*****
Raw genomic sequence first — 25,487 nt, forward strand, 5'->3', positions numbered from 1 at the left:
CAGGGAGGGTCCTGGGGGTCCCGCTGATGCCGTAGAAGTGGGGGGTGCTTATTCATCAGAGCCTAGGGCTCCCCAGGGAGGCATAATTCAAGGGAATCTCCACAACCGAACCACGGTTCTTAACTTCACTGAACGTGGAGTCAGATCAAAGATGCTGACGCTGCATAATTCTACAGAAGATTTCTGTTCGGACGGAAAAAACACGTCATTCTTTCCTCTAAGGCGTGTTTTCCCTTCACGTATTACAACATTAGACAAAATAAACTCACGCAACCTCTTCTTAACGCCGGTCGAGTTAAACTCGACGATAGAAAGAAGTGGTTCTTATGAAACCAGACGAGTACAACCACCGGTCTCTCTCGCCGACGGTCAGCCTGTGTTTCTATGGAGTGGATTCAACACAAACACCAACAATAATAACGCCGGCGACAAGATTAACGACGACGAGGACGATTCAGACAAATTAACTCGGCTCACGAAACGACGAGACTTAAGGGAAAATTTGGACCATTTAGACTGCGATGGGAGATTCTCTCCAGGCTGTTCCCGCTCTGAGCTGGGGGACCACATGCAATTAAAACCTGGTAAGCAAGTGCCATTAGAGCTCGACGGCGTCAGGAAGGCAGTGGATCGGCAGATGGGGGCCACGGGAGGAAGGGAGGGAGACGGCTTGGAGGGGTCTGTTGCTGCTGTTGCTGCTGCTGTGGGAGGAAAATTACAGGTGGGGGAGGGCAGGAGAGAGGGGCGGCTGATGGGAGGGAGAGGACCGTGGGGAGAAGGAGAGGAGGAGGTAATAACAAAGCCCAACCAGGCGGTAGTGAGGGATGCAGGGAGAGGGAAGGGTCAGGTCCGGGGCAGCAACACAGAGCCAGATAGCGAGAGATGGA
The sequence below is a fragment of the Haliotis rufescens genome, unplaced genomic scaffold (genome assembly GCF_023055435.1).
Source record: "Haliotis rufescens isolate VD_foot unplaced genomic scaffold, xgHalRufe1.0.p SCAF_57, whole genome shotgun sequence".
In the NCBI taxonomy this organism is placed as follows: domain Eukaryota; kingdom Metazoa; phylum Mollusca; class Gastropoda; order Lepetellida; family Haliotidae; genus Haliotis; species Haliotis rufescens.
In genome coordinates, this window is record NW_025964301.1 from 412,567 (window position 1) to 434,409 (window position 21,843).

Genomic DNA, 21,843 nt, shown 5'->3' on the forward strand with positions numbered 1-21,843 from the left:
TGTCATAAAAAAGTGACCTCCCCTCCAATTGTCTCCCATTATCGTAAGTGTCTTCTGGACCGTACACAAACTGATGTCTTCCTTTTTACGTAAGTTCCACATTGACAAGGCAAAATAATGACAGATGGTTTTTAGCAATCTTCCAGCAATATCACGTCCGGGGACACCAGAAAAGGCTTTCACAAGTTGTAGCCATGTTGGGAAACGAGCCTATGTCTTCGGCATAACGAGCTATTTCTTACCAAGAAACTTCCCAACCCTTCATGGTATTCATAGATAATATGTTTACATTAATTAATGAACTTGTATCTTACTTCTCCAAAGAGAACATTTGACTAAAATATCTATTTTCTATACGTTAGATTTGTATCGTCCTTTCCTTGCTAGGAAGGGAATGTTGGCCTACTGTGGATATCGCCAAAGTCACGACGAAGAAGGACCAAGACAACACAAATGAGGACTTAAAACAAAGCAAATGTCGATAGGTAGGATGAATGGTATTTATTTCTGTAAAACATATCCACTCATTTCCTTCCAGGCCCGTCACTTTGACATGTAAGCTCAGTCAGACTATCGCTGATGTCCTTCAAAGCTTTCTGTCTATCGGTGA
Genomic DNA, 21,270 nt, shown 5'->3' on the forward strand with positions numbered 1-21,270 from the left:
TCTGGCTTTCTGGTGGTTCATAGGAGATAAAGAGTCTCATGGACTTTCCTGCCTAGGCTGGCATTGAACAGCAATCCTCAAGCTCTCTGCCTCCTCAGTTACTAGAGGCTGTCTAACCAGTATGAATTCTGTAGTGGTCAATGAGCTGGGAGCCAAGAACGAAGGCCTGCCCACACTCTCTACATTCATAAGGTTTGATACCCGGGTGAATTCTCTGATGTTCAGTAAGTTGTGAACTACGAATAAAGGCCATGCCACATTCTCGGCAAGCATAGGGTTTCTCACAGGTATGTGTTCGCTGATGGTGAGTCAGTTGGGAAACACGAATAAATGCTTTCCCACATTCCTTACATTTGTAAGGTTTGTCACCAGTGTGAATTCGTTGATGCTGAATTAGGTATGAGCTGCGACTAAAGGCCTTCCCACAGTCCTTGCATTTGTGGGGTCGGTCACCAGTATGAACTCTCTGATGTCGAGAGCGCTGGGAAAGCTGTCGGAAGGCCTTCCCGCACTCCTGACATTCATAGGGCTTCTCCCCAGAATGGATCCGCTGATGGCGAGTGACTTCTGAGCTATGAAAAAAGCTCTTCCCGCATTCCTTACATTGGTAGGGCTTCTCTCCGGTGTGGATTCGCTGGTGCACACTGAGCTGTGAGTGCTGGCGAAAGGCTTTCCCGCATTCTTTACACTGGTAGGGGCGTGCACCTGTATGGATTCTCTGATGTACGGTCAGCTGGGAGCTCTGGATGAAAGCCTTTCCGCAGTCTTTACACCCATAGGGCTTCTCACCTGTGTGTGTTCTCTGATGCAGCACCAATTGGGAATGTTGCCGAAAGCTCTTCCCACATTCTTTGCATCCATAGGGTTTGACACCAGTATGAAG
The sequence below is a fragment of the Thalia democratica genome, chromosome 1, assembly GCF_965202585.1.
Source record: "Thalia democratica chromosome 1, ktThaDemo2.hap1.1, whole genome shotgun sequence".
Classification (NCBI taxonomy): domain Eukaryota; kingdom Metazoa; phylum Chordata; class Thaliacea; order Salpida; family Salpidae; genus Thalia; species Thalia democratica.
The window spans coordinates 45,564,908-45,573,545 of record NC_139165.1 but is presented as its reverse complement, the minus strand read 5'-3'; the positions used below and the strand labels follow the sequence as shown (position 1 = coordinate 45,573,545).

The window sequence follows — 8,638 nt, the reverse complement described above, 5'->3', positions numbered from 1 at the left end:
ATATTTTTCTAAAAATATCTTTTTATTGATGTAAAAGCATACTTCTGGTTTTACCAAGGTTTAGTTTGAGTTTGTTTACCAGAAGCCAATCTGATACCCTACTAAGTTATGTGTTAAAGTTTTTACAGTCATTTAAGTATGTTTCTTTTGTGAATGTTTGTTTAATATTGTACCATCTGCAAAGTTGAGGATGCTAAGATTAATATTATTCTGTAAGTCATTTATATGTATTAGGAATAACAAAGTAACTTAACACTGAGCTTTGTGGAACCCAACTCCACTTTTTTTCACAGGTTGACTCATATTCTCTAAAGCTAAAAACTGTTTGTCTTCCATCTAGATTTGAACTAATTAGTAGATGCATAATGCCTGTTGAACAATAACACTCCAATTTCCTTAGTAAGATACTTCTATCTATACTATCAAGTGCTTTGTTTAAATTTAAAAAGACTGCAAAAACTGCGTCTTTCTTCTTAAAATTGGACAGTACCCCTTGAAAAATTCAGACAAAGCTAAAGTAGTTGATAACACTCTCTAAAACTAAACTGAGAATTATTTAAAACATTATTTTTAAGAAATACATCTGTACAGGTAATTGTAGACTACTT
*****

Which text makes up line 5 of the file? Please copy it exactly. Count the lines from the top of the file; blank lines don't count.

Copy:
In the NCBI taxonomy this organism is placed as follows: domain Eukaryota; kingdom Metazoa; phylum Mollusca; class Gastropoda; order Lepetellida; family Haliotidae; genus Haliotis; species Haliotis rufescens.